Date: 16 November 2001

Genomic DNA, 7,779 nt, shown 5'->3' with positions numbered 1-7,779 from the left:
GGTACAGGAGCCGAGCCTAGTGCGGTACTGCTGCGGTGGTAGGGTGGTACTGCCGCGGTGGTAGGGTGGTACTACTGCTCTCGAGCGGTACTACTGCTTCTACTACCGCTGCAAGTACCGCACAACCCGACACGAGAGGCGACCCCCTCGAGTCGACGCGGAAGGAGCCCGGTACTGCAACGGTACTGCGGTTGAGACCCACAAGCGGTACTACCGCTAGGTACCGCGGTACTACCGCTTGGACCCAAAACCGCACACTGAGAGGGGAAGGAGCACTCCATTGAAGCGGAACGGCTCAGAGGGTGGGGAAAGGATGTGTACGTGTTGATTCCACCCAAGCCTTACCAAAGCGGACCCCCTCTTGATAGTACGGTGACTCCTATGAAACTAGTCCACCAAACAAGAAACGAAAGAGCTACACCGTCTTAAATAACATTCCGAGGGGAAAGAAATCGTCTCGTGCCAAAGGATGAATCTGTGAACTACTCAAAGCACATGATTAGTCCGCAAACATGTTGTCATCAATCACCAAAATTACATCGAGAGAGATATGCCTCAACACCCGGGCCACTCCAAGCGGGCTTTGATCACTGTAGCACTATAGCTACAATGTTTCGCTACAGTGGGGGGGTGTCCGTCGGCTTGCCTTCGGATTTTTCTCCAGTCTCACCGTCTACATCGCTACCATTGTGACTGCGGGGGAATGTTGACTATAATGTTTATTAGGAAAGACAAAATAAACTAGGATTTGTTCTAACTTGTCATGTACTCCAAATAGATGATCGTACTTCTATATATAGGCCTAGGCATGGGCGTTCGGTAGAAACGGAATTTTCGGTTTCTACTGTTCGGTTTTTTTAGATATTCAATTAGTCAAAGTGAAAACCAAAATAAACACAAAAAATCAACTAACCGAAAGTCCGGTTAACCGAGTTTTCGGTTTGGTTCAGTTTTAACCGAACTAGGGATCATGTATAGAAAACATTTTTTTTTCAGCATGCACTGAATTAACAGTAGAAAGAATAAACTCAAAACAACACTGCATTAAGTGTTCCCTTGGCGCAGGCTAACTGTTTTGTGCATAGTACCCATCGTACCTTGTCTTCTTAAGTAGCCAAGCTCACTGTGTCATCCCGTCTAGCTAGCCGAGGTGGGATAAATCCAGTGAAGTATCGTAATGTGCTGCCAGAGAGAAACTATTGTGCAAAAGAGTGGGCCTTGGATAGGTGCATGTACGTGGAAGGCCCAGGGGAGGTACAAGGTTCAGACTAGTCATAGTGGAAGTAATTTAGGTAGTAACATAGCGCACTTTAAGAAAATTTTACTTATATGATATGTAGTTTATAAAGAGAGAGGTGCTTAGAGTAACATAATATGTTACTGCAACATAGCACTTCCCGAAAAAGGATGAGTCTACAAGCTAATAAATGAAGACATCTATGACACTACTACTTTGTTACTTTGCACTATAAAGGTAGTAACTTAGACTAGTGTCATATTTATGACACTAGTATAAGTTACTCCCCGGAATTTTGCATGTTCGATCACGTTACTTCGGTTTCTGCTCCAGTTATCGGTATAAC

A set of engravings that illustrate a recent edition of Elias Canetti's 'Auto-da-Fe'. Concentrated couples embracing delicately. Groups of faces conversing in confused configurations. Elongated forms. You can espy Egyptian hieroglyphs. Hints of exoticism couched beneath austere expressions. Are they saying anything? Do pictures say things to us? That we can all be free and happy, perchance. That would be nice. Too nice even. Engravings set in a sombre background so you can see your own reflection. Occassionally this happens in exhibitions but is probably best avoided as it makes you look vain. However, such an event could be well incorporated into an instillation. No doubt it has. I am certain that these sketches will leave an indelible impression on you as they did on me and on the light pine. Pay attention to no. 35, a close harmony of broad strokes and fine detail. Moments of alienation alongside discord not forgetting serenity. Be drawn into the gamut of different emotional inclinations. Confucius with leg-of-mutton sleeves. Snake design and sleek feet. A striding gentleman covering his eyes with a distended hand. An anxious personage sitting astride a lavatory. I was reminded of Leopold Bloom's lavatory passage in Ulysses. Would you always judge a book by its cover? If Neidl were the engraver, I would heartily choose every book.
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